I went into the 70mm "roadshow" version of the Hateful Eight essentially not caring if the film itself was any good. Conceptually, the idea of a limited-run expanded cut of a film, complete with overture and intermission, is one that absolutely thrills me. As Tarantino himself opines in the film's promotional material, going to the cinema used to be an event for which people dressed up, and in those days (that is, the 60s & 70s) the norm was for both run-times and aspect ratios to be gargantuan. It was a time in which we really paid attention to films in a way we almost never do nowadays. If you want to go way back, we could even talk about Wagnerian shit like the notion of Gesamtkunstwerk and the cult of the auteur. Cinema as a force to be reckoned with. In a way that even your Avatars and your Episode VII's just can't hold a candle to.
Recreating that type of all-encompassing spectacle in a modern climate of constant screentime and 140-character attentions spans was always going to be a niche endeavor, like 180-gram vinyl or (increasingly) actual, physical books. But it isn't nostalgia alone that makes such an enterprise appealing to many filmgoers; it's also the truth that epic art, confronted on an epic scale, genuinely offers us a transformative experience that is qualitatively different from an experience derived from art we engage with only casually. While it's unclear whether The HatefulEight itself has anything to SAY on such a scale, the spectacle is certainly captivating.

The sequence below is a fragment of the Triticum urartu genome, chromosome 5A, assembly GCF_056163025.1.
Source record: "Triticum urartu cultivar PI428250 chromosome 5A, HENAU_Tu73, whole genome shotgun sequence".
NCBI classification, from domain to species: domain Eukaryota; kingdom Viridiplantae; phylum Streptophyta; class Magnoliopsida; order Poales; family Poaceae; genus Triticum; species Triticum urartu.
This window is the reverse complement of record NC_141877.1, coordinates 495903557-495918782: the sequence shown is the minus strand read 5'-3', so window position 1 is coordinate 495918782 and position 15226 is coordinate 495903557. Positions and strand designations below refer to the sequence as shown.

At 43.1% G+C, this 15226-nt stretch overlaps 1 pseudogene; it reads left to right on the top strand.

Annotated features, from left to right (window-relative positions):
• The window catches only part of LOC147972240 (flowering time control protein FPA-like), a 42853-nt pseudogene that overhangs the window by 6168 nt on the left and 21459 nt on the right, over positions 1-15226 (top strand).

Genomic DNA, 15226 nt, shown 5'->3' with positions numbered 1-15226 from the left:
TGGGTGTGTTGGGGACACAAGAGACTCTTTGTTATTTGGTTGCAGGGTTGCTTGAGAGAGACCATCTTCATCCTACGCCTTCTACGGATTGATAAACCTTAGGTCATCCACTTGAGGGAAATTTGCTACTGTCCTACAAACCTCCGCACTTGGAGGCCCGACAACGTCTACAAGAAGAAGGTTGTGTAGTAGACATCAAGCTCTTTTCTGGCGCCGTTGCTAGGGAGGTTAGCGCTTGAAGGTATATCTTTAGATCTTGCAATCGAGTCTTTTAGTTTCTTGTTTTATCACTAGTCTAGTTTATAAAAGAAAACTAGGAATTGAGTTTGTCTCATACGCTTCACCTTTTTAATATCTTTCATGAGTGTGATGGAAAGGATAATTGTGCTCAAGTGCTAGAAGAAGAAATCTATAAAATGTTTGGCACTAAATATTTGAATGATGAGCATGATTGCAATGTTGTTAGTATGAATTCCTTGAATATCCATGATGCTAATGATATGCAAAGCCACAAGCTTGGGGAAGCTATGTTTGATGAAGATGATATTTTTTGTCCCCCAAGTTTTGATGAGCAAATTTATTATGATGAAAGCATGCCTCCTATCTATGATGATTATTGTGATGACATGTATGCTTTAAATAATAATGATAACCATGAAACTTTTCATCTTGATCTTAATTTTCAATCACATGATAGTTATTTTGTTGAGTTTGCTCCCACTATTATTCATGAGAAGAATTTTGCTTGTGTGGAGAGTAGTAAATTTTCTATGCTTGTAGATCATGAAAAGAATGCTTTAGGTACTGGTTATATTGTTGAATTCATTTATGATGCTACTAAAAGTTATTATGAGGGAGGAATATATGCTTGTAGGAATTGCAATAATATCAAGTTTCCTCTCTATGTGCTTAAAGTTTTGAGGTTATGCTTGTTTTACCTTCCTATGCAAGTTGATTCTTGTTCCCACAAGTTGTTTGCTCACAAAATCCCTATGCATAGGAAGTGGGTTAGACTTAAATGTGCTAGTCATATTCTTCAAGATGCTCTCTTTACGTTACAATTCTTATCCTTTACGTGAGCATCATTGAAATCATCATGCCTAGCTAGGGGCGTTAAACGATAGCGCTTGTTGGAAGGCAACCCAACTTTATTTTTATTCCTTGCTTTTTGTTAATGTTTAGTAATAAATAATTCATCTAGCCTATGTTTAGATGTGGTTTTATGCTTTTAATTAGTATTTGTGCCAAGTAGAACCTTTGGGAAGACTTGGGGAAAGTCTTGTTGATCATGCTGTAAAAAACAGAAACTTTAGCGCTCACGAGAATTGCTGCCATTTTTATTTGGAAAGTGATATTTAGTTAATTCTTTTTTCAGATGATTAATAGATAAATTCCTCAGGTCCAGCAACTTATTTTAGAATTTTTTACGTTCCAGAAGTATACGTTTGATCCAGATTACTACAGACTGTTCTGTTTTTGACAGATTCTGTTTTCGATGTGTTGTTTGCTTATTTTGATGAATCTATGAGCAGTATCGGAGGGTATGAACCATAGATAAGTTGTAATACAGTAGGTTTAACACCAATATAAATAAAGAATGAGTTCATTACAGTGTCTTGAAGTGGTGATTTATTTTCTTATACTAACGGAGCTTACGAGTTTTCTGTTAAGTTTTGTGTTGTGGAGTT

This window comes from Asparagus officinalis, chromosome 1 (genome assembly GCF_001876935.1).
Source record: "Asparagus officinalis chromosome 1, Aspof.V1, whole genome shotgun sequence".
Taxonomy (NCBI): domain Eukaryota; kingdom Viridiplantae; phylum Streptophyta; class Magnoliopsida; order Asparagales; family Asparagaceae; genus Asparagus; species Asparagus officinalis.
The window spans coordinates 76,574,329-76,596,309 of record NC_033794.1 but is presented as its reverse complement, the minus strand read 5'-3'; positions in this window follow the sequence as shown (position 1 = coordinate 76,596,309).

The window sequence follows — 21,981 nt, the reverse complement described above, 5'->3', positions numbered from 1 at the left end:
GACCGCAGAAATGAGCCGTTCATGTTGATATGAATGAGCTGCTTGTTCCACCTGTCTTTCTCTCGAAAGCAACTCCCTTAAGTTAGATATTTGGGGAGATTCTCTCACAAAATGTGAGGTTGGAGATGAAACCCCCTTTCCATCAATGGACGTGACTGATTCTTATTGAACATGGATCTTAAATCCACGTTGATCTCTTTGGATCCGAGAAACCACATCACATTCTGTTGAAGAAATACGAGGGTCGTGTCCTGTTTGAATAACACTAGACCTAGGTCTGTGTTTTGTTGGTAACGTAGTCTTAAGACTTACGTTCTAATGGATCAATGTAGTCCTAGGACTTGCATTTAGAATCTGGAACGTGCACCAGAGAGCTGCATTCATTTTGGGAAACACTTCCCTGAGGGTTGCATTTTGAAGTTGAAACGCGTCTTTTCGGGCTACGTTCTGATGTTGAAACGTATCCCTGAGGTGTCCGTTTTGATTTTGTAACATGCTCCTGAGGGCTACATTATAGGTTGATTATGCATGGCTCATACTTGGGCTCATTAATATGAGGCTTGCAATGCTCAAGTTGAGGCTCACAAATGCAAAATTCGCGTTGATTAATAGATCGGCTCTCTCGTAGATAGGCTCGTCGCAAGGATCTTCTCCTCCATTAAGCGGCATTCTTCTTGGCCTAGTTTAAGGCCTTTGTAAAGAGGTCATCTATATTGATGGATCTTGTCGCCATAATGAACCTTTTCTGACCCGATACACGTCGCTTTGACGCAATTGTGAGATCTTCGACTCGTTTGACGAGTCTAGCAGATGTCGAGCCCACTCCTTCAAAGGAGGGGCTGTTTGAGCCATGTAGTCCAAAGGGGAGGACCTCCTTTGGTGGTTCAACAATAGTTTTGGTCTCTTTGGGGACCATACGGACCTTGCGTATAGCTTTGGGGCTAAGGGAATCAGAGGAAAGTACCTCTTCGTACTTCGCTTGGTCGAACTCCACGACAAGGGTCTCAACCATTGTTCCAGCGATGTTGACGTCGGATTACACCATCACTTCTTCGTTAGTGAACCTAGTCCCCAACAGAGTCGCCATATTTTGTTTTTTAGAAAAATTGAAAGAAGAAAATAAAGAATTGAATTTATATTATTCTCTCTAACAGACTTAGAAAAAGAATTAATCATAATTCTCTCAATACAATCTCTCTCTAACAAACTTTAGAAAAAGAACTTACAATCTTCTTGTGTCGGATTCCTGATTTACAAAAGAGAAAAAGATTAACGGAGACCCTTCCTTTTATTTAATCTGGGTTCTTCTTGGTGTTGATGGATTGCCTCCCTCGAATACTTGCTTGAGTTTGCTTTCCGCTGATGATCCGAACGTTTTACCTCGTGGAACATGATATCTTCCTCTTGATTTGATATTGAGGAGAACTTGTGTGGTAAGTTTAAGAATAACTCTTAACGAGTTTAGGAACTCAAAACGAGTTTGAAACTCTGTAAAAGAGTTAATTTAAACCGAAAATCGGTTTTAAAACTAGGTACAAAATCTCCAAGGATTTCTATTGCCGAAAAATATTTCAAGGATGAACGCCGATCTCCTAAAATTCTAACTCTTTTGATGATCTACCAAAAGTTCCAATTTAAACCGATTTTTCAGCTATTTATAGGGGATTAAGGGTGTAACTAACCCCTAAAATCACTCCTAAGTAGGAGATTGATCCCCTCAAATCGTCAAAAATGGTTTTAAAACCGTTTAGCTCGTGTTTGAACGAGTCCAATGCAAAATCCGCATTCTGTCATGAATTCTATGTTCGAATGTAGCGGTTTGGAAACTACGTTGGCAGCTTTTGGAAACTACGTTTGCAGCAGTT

I keep waiting for Tarantino to "mature" as a filmmaker but, terrible infant that he is, he never does. In one sense, I applaud this. Why should he ever have to tone down his style just to make his work more cohesive? But, on the other hand, I think he really needs to tone down his style to make his work more cohesive. What I'm talking about here is his incessant compulsion to clutter up his art by constantly showing his audience all the other movies he likes.